Last week, the used bookstores of Oregon yielded up two of Harry’s works – another copy of BILL (can’t have too many of them!) and THE JUPITER PLAGUE, which I had never read before. I haven’t yet found a copy of THE PLAGUE FROM SPACE so can’t comment on how different the two books are. What impresses me is the sheer hard work of which H.H. was capable: three novels in a year, at least one of them a masterpiece.

Yet it’s a puzzling book, as well — hard to believe it’s from the pen of the man who wrote BILL, since it’s heroes are hard-charging medics and army generals (in other words, the people who cause all the problems and stupidity in Harry’s anti-war tract). Thinking about it, all three books — written the same year — seem to contradict each other: BILL is entirely cynical and shows no respect for any authority, of any kind; the hero of MAKE ROOM! is an honest, if ineffectual, police detective; the protagonists of PLAGUE are all authority figures: doctors, cops, the military. All are good, entertaining reads. PLAGUE is the weakest of the three, though it comes back to life splendidly in its final pages when the presence of an incomprehensible alien being aboard the plague ship, managing the viral attacks, is revealed.

But what did Harry think? Are MAKE ROOM! and PLAGUE just “work novels” while BILL reveals the author’s true feelings? Or were there no true feelings — just books? Like most of his contemporaries, Harry wrote fast, aiming for first publication in science fiction magazines, and wrote for a living: that was how he and the family survived. And the market in the mid-sixties was still for “hard”, science-based science fiction (the fashion for imps and elves and dragons and Star Trek/Wars which has devastated the modern medium had not yet occurred) so books like MAKE ROOM! and PLAGUE were more likely to find a publisher. Remember that BILL was rejected by Harry’s regular publisher and it was only the enthusiasm of his dear wife Joan, who found it hilarious, that kept him working on it.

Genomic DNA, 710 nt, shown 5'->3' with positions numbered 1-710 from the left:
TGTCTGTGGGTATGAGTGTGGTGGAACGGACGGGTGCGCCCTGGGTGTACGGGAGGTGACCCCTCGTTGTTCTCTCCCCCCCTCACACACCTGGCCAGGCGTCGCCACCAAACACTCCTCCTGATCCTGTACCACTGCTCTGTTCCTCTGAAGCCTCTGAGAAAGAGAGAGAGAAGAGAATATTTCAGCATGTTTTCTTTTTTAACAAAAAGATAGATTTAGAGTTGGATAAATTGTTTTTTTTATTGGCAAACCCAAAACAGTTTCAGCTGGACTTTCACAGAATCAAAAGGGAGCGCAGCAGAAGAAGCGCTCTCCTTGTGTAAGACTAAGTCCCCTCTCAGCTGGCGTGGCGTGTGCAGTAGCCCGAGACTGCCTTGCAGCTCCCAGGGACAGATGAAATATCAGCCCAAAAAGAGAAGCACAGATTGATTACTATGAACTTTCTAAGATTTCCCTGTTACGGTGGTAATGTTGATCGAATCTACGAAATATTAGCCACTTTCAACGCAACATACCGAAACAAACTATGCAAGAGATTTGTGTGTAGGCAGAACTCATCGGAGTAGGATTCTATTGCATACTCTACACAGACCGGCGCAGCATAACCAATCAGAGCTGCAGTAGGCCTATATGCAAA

BILL is also unusual in that there is no hard science in it. The Bloater Drive, the dehydrator ray, the robot humans with lizards instead of brains, all is entertaining and full of meaning, but not the kind of meaning a DUNE fan would understand. I love Harry’s writing, but feel that in some books – like the EDEN trilogy and PLAGUE – he was shackled by his science fiction writer’s respect for hard science. He was an intelligent man and he wanted the science to be right – but often that stuff just gets in the way of the story, slowing the narrative pace as the author gets into the nitty-gritty of viruses or reptilian warm-bloodedness. Whereas in BILL, his own experiences were the story. Despite the insanity of it all, nothing was made up or needed to be “researched”. Everything that happens in BILL had happened, one way or another, to Harry Harrison. Many of those things have happened to you and me, too. There is truth in BILL of a greater depth than mere scientific accuracy or historical veracity. Which is why it will endure, I think. (Better make a good film of it, then!)

Revisiting these sixties science fiction books has led me to compile a short list of science fiction stories which may encourage us as we begin work on the film. I really compiled it for my students, but I’ll share it here, and add to it as I remember the titles which are currently eluding me… In no particular order, if you’re interested in reading some outstanding “hard” science fiction, I recommend:

Who Can Replace a Man?, by Brian Aldiss

Lot, by Ward Moore

The Only Thing We Can Learn, by C.M. Kornbluth

The Tunnel Under The World, by Frederic Pohl

Children of the Night, also by Frederic Pohl

Hell is the Absence of God, by Ted Chaing

Sound of Thunder, by Ray Bradbury

Poor Little Warrior, also by Brian Aldiss

(Oh, and here’s a plug for a written offering of my own. Please buy it at your local independent bookstore, or from the publishers!)